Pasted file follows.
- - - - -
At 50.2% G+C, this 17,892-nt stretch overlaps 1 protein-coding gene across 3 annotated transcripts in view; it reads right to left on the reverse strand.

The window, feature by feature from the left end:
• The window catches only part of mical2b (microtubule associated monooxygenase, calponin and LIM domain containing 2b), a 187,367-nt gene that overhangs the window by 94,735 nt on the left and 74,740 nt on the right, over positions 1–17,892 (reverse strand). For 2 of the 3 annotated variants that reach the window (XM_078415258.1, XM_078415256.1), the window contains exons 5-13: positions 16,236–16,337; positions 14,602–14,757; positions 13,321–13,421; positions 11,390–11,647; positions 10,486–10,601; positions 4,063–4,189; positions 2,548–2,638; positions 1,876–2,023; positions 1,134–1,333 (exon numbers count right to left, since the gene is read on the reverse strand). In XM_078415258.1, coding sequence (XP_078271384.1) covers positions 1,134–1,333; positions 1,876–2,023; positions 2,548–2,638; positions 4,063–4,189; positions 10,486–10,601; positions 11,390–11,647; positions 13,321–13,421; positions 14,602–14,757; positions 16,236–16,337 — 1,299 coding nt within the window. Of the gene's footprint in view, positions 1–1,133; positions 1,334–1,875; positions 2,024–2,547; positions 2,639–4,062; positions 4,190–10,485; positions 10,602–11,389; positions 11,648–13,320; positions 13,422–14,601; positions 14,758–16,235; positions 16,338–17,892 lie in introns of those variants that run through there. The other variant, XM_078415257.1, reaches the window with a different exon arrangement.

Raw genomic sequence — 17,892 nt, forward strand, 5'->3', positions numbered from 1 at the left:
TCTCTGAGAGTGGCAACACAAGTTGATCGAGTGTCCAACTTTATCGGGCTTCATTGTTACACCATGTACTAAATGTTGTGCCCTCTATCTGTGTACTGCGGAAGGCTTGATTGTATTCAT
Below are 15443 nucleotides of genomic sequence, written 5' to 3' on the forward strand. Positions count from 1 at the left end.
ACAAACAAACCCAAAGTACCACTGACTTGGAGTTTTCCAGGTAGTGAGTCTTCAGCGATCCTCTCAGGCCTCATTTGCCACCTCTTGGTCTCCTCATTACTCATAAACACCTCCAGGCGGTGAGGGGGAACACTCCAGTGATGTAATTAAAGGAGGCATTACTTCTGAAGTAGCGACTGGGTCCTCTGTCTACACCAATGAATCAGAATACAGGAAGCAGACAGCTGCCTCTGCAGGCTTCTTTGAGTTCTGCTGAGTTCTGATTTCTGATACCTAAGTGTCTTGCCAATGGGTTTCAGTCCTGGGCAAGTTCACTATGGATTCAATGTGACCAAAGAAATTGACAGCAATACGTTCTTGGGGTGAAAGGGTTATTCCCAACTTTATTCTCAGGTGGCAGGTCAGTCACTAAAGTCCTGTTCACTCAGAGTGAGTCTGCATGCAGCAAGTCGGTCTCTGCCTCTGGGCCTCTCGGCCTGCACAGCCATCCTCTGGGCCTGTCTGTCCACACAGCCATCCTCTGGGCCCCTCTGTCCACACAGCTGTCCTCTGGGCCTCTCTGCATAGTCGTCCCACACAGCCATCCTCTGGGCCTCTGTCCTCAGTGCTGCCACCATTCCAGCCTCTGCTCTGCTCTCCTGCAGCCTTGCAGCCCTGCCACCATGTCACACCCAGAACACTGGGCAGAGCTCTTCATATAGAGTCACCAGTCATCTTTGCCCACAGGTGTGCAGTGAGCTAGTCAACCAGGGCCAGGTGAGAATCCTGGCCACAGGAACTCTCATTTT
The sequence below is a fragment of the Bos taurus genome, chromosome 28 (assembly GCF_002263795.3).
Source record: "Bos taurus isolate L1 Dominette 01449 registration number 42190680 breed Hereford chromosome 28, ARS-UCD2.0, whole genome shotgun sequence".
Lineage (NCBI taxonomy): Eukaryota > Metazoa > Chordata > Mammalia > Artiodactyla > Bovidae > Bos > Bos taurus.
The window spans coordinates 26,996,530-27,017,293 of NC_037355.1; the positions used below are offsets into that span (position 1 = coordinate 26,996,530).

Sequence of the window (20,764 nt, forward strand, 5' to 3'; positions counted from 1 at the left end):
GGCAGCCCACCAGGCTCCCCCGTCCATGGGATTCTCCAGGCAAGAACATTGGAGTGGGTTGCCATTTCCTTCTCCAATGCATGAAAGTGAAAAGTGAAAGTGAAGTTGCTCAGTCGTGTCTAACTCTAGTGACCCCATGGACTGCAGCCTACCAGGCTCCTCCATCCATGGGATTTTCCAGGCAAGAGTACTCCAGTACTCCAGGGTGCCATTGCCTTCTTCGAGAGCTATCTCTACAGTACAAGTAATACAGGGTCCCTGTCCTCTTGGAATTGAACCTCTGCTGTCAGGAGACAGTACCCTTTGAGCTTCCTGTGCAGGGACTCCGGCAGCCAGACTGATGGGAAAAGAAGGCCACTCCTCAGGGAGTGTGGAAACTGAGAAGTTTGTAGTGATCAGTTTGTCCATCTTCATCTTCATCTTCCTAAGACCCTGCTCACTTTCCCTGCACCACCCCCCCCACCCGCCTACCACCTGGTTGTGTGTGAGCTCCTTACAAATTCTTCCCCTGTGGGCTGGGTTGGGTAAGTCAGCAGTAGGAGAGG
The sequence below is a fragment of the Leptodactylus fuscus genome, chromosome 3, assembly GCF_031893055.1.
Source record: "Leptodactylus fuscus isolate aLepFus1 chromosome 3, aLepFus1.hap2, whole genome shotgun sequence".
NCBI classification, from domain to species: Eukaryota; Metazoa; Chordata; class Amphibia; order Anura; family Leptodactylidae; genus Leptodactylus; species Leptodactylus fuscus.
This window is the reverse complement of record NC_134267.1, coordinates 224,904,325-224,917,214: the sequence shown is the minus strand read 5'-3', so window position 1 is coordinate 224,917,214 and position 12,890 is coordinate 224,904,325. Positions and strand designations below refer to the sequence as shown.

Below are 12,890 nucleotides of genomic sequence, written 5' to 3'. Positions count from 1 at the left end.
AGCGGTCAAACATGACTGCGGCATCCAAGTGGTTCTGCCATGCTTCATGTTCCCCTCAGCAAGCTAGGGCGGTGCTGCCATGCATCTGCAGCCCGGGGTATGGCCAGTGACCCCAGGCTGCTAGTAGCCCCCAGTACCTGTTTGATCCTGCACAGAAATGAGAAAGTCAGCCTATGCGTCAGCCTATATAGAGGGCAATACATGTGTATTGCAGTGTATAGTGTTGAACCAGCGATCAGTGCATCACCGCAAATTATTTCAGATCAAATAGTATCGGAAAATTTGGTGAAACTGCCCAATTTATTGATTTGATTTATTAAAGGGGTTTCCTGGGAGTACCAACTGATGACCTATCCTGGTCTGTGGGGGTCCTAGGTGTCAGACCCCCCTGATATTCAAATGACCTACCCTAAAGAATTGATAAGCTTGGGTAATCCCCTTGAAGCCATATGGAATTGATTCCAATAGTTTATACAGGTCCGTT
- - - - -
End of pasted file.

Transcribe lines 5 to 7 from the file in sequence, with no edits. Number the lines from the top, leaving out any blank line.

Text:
TCTCTGAGAGTGGCAACACAAGTTGATCGAGTGTCCAACTTTATCGGGCTTCATTGTTACACCATGTACTAAATGTTGTGCCCTCTATCTGTGTACTGCGGAAGGCTTGATTGTATTCAT
Below are 15443 nucleotides of genomic sequence, written 5' to 3' on the forward strand. Positions count from 1 at the left end.
ACAAACAAACCCAAAGTACCACTGACTTGGAGTTTTCCAGGTAGTGAGTCTTCAGCGATCCTCTCAGGCCTCATTTGCCACCTCTTGGTCTCCTCATTACTCATAAACACCTCCAGGCGGTGAGGGGGAACACTCCAGTGATGTAATTAAAGGAGGCATTACTTCTGAAGTAGCGACTGGGTCCTCTGTCTACACCAATGAATCAGAATACAGGAAGCAGACAGCTGCCTCTGCAGGCTTCTTTGAGTTCTGCTGAGTTCTGATTTCTGATACCTAAGTGTCTTGCCAATGGGTTTCAGTCCTGGGCAAGTTCACTATGGATTCAATGTGACCAAAGAAATTGACAGCAATACGTTCTTGGGGTGAAAGGGTTATTCCCAACTTTATTCTCAGGTGGCAGGTCAGTCACTAAAGTCCTGTTCACTCAGAGTGAGTCTGCATGCAGCAAGTCGGTCTCTGCCTCTGGGCCTCTCGGCCTGCACAGCCATCCTCTGGGCCTGTCTGTCCACACAGCCATCCTCTGGGCCCCTCTGTCCACACAGCTGTCCTCTGGGCCTCTCTGCATAGTCGTCCCACACAGCCATCCTCTGGGCCTCTGTCCTCAGTGCTGCCACCATTCCAGCCTCTGCTCTGCTCTCCTGCAGCCTTGCAGCCCTGCCACCATGTCACACCCAGAACACTGGGCAGAGCTCTTCATATAGAGTCACCAGTCATCTTTGCCCACAGGTGTGCAGTGAGCTAGTCAACCAGGGCCAGGTGAGAATCCTGGCCACAGGAACTCTCATTTT